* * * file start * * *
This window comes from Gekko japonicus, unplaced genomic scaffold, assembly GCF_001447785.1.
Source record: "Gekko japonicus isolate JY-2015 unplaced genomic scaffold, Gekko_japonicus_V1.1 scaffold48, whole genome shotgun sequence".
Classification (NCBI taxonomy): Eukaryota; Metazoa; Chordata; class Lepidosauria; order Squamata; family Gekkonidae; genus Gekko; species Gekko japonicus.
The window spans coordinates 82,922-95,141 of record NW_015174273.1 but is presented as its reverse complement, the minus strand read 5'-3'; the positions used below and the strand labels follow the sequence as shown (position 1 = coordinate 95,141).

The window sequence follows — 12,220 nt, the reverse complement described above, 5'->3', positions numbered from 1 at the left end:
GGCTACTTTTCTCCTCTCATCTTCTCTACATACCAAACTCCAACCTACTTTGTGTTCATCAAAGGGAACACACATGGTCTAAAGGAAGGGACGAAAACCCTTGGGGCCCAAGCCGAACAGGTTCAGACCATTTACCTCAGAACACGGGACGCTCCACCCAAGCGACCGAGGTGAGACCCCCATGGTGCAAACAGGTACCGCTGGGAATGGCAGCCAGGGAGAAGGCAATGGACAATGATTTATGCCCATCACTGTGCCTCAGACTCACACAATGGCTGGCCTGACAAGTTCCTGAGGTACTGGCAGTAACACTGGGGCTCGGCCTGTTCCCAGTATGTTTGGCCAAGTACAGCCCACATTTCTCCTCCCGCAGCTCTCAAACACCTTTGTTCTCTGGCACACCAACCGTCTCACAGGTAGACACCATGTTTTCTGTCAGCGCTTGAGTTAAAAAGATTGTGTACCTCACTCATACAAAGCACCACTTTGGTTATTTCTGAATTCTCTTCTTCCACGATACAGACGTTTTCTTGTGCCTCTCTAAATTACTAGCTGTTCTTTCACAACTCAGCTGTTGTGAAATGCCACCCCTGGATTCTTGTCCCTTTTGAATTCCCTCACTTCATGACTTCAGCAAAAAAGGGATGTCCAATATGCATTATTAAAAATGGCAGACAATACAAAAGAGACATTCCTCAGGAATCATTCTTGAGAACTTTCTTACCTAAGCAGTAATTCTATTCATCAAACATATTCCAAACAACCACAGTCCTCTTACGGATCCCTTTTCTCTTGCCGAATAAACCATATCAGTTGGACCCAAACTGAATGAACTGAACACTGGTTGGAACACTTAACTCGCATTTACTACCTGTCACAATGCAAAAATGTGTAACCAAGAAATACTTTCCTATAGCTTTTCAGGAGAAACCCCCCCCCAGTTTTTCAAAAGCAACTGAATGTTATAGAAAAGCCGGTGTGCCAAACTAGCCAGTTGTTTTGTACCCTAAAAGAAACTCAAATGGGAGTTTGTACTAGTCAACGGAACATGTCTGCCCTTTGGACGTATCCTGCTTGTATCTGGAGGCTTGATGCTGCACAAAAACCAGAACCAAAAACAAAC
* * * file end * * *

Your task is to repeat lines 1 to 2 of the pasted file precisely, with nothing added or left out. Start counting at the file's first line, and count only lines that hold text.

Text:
This window comes from Gekko japonicus, unplaced genomic scaffold, assembly GCF_001447785.1.
Source record: "Gekko japonicus isolate JY-2015 unplaced genomic scaffold, Gekko_japonicus_V1.1 scaffold48, whole genome shotgun sequence".